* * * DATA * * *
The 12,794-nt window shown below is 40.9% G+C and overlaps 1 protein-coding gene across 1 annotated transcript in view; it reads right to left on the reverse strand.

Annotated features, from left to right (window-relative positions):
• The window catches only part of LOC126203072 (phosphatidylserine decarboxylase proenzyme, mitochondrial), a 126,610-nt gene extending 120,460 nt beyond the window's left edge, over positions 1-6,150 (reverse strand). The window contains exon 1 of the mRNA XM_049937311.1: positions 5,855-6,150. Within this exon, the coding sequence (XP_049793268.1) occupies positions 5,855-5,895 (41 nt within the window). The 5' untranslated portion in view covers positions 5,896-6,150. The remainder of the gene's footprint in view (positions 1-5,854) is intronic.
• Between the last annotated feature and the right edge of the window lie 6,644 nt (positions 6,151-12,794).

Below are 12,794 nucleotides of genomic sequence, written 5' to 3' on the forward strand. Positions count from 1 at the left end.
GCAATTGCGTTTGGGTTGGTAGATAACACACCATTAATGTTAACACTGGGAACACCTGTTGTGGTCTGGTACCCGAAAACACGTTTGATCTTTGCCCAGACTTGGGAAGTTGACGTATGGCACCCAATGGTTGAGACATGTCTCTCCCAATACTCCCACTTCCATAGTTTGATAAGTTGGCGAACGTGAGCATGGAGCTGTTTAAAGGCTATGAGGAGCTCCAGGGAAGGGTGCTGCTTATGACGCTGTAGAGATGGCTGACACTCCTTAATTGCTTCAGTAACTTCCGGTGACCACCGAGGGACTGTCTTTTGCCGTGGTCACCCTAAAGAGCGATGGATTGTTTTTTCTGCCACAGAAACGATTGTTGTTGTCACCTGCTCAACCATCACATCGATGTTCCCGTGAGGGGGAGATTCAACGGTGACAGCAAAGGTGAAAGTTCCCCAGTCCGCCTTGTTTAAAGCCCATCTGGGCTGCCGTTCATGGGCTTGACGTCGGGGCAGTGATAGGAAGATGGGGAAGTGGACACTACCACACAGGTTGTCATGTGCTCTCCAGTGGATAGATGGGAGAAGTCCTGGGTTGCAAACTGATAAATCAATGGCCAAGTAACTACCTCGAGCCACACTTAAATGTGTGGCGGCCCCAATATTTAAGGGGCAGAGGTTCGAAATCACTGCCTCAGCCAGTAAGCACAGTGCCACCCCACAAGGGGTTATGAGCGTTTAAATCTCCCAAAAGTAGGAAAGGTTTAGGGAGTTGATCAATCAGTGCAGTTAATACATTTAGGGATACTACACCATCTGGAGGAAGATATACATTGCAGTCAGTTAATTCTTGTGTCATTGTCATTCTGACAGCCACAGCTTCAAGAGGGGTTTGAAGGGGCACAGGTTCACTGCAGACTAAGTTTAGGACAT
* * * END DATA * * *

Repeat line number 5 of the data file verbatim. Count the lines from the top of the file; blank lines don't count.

Below are 12,794 nucleotides of genomic sequence, written 5' to 3' on the forward strand. Positions count from 1 at the left end.